Address by President Nelson Mandela at the banquet in his honour hosted by Queen Beatrix, Amsterdam - The Netherlands

11 March 1999

Your Majesty;
Your Royal Highness;
Your Highnesses;
Honourable Mr Prime Minister;

Following Your Majesty's extremely successful State Visit to South Africa in 1996, we have been eagerly waiting for the opportunity to respond to your gracious invitation to be your guest.

I have fond memories of the understanding that you displayed of the hopes of our people and the many challenges that we still face. The warmth which you experienced in our country showed the special place that the people of South Africa have in their hearts for your people.

Between this visit and my last visit to the Netherlands in 1990, stretches a momentous period in the history of our country. Then I was a newly released prisoner still fighting for freedom in the land of his birth. Now our first democratic government, and my own public life, draw to a close. It brings me the opportunity - as one who can look back over many decades - to record our people's appreciation of those who have walked the long road towards freedom with us.

History has joined our two countries for many centuries. Such a long and complex involvement has both positive and negative aspects, painful as well as joyous. But what counts, is the support which the Netherlands have given to the struggle for liberation in South Africa and to the healing and rebuilding of our nation.

Your Majesty, it was that commitment to freedom and justice which our people associate with the Netherlands, that motivated your grandmother - the Great Queen Wilhelmina - at the tender age of 18 to express her support for the struggle of the Boers against colonial oppression.

The insistence by the people of the Netherlands and their Royal family that justice and freedom are nothing if not universal, led them to identify with the struggle for the liberation of all South Africans from the apartheid system.

In this regard, we recall how Your Majesty's Mother, Princess Juliana, when still Queen, made a personal financial contribution in 1971 to the World Council of Churches' Programme to Combat Racism. We know that the frailty of old age keeps her from being with us tonight, but I would like you to convey my deep gratitude and respect to her.

It was that unqualified commitment to freedom and justice that moved so many ordinary citizens of the Netherlands to make an extraordinary contribution to the anti-apartheid struggle.

When sanctions were needed in support of freedom a large part of the Dutch population were in the forefront of the world campaign to isolate the apartheid regime. When the time came to lift sanctions, there were few countries that moved faster to do so.

We will always remain grateful for these and the other campaigns that the Dutch people shared with us.

It is a special pleasure that some of those who played a leading part in these campaigns are here tonight. Their decision to restructure their organisations to become partners in the reconstruction and development of our country is again consistent with that commitment to freedom and justice.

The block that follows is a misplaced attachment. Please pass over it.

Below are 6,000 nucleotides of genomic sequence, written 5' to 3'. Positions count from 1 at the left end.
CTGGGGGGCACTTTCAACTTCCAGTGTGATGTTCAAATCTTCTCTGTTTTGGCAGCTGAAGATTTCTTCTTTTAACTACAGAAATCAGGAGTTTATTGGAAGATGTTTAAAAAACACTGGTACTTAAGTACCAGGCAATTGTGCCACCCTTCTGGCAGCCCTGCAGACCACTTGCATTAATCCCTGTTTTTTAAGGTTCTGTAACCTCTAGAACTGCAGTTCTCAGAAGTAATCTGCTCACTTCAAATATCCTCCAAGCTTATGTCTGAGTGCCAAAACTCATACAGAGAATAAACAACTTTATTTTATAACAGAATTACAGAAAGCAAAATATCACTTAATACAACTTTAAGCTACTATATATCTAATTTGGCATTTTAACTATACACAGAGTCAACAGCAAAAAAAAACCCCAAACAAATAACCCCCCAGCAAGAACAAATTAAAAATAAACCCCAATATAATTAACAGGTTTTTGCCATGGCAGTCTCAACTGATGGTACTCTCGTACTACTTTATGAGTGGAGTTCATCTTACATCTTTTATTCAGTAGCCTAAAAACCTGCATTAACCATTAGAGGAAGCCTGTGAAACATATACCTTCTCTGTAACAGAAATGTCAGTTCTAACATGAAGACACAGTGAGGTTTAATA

Your Majesty, in yourself and your husband, His Royal Highness Prince Claus, South Africa has special partners in our commitment to a peaceful and equitable world.

I should however use this occasion, if I may, to say that although I was gratified by Prince Claus' praise for my shirts, I did become worried when I heard that in his enthusiasm he took off his tie in public and cast it away. I was afraid that Archbishop Desmond Tutu, who has complained about my dress sense, might start blaming me for being a bad influence on others!

More seriously, Prince Claus's long-standing involvement with Africa, and his understanding of our continent's problems, are quite remarkable. It therefore gives me great pleasure to be able to announce our intention to bestow on him, as we have previously done on Queen Beatrix, my country's highest order, the Order of Good Hope.

Your Majesty,

Our countries, the one from the North and the other from the South, have all the potential to work even closer together to address the huge socio-economic challenges that none of us can escape in this globalised world.

The rapid expansion in economic ties since we achieved democracy; your generous support for our development; and our co-operation in pursuit of the peaceful resolution of conflict are all part of an all-embracing relationship that grows closer and warmer by the day.

There could be few better ways to express the special relationship between our two countries than in the poetry of Elisabeth Eybers. I am indeed very happy that Elisabeth Eybers is present here tonight.

Daar is oor Elisabeth Eybers se gedigte gese dat dit, in plaas van 'n yl lugbrug, 'n stewige loopplank tussen Nederland en Suid-Afrika gele het. Mens onthou in die verband daardie twee mooi reels uit haar gedig "Blare per pos";

"mag mens jou weer eens vergewis
van afstand, van verbintens"

U Majesteit, my teenwoordigheid hier en die fantastiese ontvangs wat my te beurt val, bevestig net weer dat daar ten spyte van die groot fisiese afstand tussen ons twee lande - die een in die Noorde van Europa, die ander in die Suide van Afrika - 'n besondere verbondenheid bestaan.

Ladies and gentlemen, I ask you all to join me in a toast to her Majesty Queen Beatrix and the people of the Netherlands; and to the flourishing of friendship between our peoples.

Issued by: Office of the President

Source: South African Government Information Website